2018 IL App (3d) 150243
Opinion filed January 31, 2018
APPELLATE COURT OF ILLINOIS
THE PEOPLE OF THE STATE OF ) Appeal from the Circuit Court ILLINOIS, ) of the 21st Judicial Circuit, ) Kankakee County, Illinois. Plaintiff-Appellee, ) ) Appeal No. 3-15-0243 v. ) Circuit No. 13-CF-291
KYLE J. TETTER, )
) Honorable Kathy Bradshaw-Elliott, Defendant-Appellant. ) Judge, Presiding.
JUSTICE SCHMIDT delivered the judgment of the court, with opinion.
Justice Lytton concurred in the judgment and opinion.
Justice Wright concurred in part and dissented in part, with opinion.
1 Defendant, age 21 at the time, began a relationship with S.K. who represented herself to
be 18. A jury found that defendant continued this relationship after learning S.K. was 16 and
convicted him of aggravated criminal sexual abuse (720 ILCS 5/11-1.60(d) (West 2012)). After
his conviction, the trial court sentenced defendant to 180 days in county jail, 4 years’ sex
offender probation, and mandatory lifetime sex offender registration.
2 On appeal, defendant seeks a new trial; he alleges the trial court erred in admitting and
publishing a voicemail recording during defendant’s cross-examination. Defendant also raises,
for the first time on appeal, a constitutional challenge claiming the Illinois Sex Offender
Registration Act (SORA) (730 ILCS 150/1 et seq. (West 2012)), Sex Offender Community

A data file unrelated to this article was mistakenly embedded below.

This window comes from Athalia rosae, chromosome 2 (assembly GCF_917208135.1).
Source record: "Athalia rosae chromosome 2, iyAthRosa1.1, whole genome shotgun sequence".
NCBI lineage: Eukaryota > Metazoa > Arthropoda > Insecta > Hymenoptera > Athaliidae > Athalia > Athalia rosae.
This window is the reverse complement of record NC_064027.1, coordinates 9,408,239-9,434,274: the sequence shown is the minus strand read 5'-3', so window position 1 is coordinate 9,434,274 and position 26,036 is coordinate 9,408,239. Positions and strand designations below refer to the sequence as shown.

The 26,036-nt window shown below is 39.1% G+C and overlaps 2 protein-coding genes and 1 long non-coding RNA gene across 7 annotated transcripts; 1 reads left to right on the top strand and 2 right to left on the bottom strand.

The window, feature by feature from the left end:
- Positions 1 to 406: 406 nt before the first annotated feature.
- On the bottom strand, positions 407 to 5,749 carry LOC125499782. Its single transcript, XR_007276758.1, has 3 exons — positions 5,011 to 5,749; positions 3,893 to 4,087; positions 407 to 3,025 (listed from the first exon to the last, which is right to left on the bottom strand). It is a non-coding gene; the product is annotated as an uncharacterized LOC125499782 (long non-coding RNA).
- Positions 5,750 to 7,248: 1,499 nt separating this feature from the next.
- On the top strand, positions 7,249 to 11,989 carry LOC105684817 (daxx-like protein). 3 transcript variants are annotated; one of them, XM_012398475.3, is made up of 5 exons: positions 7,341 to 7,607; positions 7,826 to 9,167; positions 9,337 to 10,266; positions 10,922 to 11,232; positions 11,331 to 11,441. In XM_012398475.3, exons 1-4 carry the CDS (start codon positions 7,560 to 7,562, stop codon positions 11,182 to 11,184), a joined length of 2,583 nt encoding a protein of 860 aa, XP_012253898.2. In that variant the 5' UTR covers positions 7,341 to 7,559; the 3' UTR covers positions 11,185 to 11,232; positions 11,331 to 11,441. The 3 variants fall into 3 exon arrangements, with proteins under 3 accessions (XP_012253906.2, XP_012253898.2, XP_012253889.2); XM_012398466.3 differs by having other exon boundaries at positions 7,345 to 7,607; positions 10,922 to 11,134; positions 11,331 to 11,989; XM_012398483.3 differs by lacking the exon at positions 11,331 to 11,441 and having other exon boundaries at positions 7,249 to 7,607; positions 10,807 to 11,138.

Notification Law (Notification Law) (730 ILCS 152/101 et seq. (West 2012)), residence and
presence restrictions within 500 feet of school zones or 100 feet of school bus stops (720 ILCS
5/11-9.3 (West 2012)), residence and presence restrictions within 500 feet of a public park (720
ILCS 5/11-9.4-1 (West 2012)), mandatory annual driver’s license renewal (730 ILCS 5/5-5-3(o)
(West 2012)), and prohibiting defendant from petitioning to change his name (735 ILCS 5/21
101 (West 2012)) impose disproportionate punishment as applied to him. We refer to these
statutes collectively as “sex offender statutes” herein.
3 We affirm the trial court’s evidentiary ruling regarding the voicemail recording.
However, we find that defendant’s lifetime subjection to the sex offender statutes constitutes
grossly disproportionate punishment as applied to him. The facts underlying defendant’s
conviction do not suggest that he is a dangerous sexual predator who must be banned from areas
near schools or public parks, or who must be monitored by law enforcement authorities and
presented to the public as a dangerous sexual predator.